Once senior housing is located in mixed-use, inter-generational communities where seniors can walk to the services they need and interact with a variety of people, there are still a number of things that need to be done to make sure that the environment does not lead to architectural disability. There are a number of standards that are designed to guide universal design. Enrico Sassi and Elena Molteni came up with a system based on management, background, and space quality, and introduced the idea of the “small oasis,” or providing small interventions along a path for seniors to rest at, and provide examples of how these qualities could be applied in a number of places in Switzerland. Sandra Manley, in the Universal Design Handbook, laid out eight principles of universal design that apply to the city and street, including equitable use, flexibility in use, simple and intuitive use, perceptible information, tolerance for error, low physical effort, size and space for approach and use, and adding to human delight.
Based off of these principles, there are a number of specific interventions that can make the public realm more accessible to the elderly. One example Lee sites is how senior housing developers often use signage, landmarks, and distinct decor in hallways to help patients with dementia and similar issues find their way around. These techniques could easily be transferred to the city scale. Wayfinding signage is becoming more common, especially in city centers, and streets could easily be made distinct with different combinations of plantings, lighting, paving, building frontage, or other techniques. Some of the most common landmarks are institutional uses, including government and religious institutions, which can also provide special services to seniors.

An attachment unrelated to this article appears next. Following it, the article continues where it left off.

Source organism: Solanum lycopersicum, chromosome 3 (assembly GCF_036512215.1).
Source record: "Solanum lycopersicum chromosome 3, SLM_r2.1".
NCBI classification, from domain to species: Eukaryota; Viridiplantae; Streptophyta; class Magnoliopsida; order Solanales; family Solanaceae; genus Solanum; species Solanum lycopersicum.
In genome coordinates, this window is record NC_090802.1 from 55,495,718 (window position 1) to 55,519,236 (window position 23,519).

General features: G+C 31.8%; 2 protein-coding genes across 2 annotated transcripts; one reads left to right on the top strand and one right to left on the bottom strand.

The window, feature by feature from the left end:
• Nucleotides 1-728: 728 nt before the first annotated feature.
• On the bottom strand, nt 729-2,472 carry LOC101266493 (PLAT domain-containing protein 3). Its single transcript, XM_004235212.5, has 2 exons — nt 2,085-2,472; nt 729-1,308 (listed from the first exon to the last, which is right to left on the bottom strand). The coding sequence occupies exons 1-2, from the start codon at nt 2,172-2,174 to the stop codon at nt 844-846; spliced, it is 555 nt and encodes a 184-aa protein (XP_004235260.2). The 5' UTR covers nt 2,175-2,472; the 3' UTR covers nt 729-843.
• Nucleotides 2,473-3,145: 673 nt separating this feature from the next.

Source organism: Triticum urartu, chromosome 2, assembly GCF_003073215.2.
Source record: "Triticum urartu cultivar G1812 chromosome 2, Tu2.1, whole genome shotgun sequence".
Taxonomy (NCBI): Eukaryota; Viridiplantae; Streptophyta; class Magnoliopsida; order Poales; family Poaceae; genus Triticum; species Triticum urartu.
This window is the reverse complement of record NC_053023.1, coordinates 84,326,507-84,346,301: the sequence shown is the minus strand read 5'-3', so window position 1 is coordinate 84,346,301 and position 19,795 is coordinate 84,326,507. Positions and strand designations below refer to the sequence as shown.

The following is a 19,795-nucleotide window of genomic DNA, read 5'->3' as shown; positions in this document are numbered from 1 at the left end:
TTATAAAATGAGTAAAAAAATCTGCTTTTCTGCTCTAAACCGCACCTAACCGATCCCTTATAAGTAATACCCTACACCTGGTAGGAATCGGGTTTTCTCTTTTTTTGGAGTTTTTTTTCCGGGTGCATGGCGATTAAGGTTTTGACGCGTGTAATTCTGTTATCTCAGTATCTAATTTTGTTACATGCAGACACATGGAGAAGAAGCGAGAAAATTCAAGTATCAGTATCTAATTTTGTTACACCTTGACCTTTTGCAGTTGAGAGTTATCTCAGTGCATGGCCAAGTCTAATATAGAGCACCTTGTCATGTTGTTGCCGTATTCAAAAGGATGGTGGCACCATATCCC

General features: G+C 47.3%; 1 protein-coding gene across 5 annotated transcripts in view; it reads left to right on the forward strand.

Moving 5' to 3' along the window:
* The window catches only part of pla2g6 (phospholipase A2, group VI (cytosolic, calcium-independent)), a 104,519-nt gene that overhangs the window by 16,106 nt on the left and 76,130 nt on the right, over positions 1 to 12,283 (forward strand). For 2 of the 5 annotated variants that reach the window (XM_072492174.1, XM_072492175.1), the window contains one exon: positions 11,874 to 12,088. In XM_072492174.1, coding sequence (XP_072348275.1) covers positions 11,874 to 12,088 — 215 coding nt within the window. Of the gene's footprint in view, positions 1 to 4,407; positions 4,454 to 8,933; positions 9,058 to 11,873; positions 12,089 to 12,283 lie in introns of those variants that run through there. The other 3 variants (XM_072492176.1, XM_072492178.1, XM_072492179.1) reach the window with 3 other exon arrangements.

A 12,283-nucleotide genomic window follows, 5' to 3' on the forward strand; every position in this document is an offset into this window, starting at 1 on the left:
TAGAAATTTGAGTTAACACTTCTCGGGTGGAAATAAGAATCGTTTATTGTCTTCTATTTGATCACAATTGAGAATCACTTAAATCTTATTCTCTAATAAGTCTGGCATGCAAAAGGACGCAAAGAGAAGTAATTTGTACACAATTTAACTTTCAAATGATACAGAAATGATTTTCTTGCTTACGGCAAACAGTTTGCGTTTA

Wayfinding sign in Napa, CA. From northbaydesignkit.blogspot.com.